CHARLOTTE, N.C. ( TheStreet) -- As airlines prepare to report second-quarter earnings, it is easy to name the two best airline stocks this year, because only two of the nine major carriers have shown share price increases.

One is Alaska ( ALK), already a Wall Street darling: its shares have risen 16% year-to-date. The second is a surprise. Low fare, famous-for- fees Spirit ( SAVE - Get Report), which went public May 26 with its IPO priced at $12 share.

On Spirit's first disappointing day of trading, shares closed at $11.55. Since then, they have risen 23%, closing Friday at $14.23.

For comparison, since the start of the year, while the Standard & Poor's 500 Stock Index is up about 5%, airline stocks have swooned.

American ( AMR) is down about 36% and is expected to be the only carrier to report a second-quarter loss. Delta ( DAL - Get Report) has dropped about 33 % and United ( UAL - Get Report) is down about 13%. The Amex Airlines Index ( XAL) is down 14%. Like the individual stocks, the index is also down significantly since Spirit's first day of trading.

Spirit gets credit for guts. It took a chance on an IPO in a depressed market for airlines, at a time when IPO investor love seemed focused entirely on tech. Now Spirit somewhat resembles one-time industry star JetBlue ( JBLU - Get Report) in its early, heady days of flying and trading.

JetBlue went public in April 2002 at $27 a share, reached $45 on the first day and completed two stock splits over the next year and a half as the stock soared, fueled by low costs based on rapid expansion, young employees and a fleet of new Airbus A320s.

Spirit seems like reincarnation, except that where JetBlue stretched to provide free passenger amenities and lots of legroom, Spirit chose lots of fees and almost no legroom. While JetBlue puts just 150 seats in an A320, Spirit has 178 seats.

Like JetBlue, US Airways ( LCC), which flies the biggest Airbus fleet, puts 150 seats in an A320, but 12 are in first, leaving less room for the coach passengers.

Spirit will publicly report quarterly earnings for the first time July 28. Six analysts surveyed by Thomson Reuters estimate second quarter earnings of 22 cents, with a range of 15 cents to 33 cents. The full-year consensus estimate is $1.01.

In a recent report initiating Spirit coverage, Dahlman Rose analyst Helane Becker anticipated the carrier, with its Fort Lauderdale hub, can take passengers from American's Miami hub. "Given Spirit's operating efficiency and pricing strategy, we believe it will be able to take leisure market share from American," Becker wrote. She has an outperform rating and an $18 price target.

In his initiation report, however, Wolfe Trahan analyst Hunter Keay noted that Spirit suffers from an unusual phenomenon: Although known for fees, the carrier tends to lower fares whenever it adds new fees, mitigating its return. In fact, over five years, Spirit's average base fare has dropped from $104 to $77, while fees have risen from $5 to $35.

This is a wonderful point to raise when you are defending yourself from the fee-obsessed media, but not so good when you are trying to maximize profits -- you get fallout from the new fees and little of the benefit from the new income stream.

"If you look back over the past five years, the average fare that customers pay to fly our airline has gone up $3 while fuel prices have risen enormously," CEO Ben Baldanza said in a recent interview, where he focused on the fallout. "We offer a very low price to get on the plane, and then a wide series of other products and services that are optional for the consumer, but show up as fees or service charges. Some people may think of that as nickel-and-diming, but we think about fees as creating optionality to the consumer the power of deciding what they value."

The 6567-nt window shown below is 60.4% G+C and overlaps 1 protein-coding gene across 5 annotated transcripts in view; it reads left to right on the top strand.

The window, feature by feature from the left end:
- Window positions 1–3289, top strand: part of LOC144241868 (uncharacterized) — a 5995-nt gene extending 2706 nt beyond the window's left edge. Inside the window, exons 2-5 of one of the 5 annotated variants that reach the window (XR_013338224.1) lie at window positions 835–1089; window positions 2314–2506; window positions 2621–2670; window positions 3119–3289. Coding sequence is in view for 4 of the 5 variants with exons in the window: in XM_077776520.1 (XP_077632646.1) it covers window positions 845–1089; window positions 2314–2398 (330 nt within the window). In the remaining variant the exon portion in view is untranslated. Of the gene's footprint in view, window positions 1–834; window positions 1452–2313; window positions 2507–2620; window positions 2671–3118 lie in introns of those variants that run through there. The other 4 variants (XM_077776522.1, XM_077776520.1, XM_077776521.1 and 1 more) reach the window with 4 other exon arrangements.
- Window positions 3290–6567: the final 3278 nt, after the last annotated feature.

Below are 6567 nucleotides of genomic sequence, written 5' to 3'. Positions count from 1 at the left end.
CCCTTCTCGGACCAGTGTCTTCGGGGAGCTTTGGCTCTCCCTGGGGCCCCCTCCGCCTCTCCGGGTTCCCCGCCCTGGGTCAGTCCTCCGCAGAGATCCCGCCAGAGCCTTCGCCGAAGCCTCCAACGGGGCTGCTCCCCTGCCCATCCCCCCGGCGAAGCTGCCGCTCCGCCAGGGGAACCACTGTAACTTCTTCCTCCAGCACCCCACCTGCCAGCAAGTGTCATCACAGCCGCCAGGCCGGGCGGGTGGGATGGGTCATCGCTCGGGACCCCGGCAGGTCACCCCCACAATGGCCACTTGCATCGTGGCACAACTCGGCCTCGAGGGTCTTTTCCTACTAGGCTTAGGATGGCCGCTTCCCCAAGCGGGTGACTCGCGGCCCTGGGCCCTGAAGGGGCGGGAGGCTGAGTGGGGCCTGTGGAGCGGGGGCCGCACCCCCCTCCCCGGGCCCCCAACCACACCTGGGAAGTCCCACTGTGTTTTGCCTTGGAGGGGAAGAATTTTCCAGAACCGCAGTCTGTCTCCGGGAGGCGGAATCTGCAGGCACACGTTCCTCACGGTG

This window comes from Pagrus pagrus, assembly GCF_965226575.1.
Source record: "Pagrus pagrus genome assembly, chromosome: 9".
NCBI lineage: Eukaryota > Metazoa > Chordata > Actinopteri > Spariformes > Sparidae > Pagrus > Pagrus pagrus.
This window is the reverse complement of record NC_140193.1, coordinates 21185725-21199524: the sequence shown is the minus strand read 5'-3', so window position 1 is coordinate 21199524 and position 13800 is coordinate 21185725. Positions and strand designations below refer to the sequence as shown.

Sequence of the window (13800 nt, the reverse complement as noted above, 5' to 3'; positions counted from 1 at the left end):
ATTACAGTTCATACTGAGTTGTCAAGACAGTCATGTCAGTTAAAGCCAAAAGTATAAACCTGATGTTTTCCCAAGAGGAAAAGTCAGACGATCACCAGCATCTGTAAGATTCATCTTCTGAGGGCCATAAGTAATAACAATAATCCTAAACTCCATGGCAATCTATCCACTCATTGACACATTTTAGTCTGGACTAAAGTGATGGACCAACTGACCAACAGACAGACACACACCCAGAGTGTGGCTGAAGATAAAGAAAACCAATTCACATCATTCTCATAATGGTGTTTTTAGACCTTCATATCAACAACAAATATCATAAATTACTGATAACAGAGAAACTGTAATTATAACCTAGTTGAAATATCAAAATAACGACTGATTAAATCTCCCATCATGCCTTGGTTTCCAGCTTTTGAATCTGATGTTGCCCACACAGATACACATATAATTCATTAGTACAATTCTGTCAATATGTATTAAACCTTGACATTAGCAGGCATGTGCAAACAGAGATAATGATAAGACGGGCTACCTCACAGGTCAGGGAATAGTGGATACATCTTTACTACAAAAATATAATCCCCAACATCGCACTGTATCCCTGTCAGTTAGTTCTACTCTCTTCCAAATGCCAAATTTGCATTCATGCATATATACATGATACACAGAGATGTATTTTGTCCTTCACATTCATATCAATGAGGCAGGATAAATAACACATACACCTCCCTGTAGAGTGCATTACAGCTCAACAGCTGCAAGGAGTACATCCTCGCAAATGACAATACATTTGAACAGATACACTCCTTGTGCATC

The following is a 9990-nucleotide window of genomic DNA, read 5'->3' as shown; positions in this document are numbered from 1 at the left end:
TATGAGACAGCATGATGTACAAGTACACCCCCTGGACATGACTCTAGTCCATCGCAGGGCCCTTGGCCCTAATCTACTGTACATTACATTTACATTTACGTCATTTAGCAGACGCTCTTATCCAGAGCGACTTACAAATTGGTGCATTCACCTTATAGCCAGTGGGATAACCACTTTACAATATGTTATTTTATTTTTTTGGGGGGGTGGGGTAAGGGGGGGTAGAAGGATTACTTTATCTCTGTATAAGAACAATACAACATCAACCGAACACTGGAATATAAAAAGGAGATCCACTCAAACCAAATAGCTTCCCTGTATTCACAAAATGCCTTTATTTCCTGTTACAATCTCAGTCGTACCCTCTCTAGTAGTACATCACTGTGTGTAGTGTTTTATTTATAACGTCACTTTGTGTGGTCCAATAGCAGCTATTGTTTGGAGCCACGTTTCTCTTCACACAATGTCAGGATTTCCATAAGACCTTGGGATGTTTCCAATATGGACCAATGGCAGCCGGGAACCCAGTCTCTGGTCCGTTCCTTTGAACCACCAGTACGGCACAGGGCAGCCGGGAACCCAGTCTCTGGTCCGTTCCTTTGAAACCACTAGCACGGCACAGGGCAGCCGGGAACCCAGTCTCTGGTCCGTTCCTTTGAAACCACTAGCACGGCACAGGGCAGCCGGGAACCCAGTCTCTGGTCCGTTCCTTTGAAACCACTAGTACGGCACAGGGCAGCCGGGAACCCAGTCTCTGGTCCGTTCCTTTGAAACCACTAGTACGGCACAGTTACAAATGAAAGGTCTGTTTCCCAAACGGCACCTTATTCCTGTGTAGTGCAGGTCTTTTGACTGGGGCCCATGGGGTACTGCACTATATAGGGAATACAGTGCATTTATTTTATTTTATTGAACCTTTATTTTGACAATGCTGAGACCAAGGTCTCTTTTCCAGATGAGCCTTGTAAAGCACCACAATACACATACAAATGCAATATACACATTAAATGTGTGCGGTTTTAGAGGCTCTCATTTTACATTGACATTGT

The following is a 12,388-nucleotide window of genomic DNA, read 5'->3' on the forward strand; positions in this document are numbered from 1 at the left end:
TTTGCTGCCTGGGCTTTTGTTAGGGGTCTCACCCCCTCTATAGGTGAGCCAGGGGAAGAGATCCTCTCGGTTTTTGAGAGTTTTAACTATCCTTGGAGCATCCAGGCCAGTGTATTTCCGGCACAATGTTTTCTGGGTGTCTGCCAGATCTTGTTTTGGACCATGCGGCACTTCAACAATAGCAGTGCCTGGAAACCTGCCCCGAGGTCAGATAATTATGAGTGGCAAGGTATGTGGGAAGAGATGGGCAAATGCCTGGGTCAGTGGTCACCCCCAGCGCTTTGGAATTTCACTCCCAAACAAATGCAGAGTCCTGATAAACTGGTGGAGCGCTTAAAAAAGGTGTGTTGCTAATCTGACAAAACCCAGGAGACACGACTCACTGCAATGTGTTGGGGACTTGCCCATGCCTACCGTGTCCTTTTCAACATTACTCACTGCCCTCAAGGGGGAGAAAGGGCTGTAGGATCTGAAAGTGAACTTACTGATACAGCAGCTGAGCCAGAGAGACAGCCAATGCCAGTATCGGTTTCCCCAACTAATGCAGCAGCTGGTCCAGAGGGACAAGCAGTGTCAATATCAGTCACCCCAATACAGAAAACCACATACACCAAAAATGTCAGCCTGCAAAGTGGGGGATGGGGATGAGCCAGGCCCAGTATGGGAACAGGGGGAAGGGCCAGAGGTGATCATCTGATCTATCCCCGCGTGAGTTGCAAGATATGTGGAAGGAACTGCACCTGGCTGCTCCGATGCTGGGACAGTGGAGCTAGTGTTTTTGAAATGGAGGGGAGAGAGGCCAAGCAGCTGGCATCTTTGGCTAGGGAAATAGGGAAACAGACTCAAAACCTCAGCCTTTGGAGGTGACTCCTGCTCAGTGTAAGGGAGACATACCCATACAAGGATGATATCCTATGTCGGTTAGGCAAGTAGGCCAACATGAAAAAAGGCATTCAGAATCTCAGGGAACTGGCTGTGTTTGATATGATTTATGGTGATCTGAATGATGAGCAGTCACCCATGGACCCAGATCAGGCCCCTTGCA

On the bright side, Keay, who has a peer perform rating, noted that American is the leading carrier between the U.S. and Latin America, providing 29% of capacity, while Spirit is seventh with 2.4% of the seats, "leaving a lot of room for penetration in the $15.4 billion market."

Of course, this is actually the bottom-line issue for Spirit, which must profitably take market share as it grows. The carrier plans to expand its fleet from 35 aircraft today to 68 in 2015. "With ticket prices remaining high, we believe some business travelers may rethink flying legacy airlines and give airlines like Spirit a try," Becker wrote.

Although scant legroom is a turnoff, Spirit may still be among the best ideas in a wretched sector for investors.

Most carriers will report earnings this week or next. "Earnings season could be adventurous," wrote Keay in a recent report. "We think the slightest indication of continuing demand softness will be met with aggressive selling."

Deutsche Bank analyst Mike Linenberg sees it differently. "The upcoming June quarterly results could be another positive catalyst for the group as stocks discount a moderately better fuel price outlook for the second half combined with a revenue environment that remains firm as airlines further trim capacity" combined with continued balance sheet de-leveraging, he wrote.

Linenberg said his preferred stocks are Delta, United and Alaska. All three, he said, expect to be profitable in 2011, continue to de-leverage and have improved profitability relative to competitors over the past two years. Major airlines are trading at 5.5 times Linenberg's 2011 estimates and five times 2012 estimates, at the low end of their historic range of five to seven times earnings. Fuel prices remain the biggest risk to those estimates.

Lastly, we note that Spirit, unlike the rest of the industry, is priced for growth, at 14 times the latest consensus estimate for 2011 and 7.6 times the 2012 consenus estimate of $1.86.

-- Written by Ted Reed in Charlotte, N.C.

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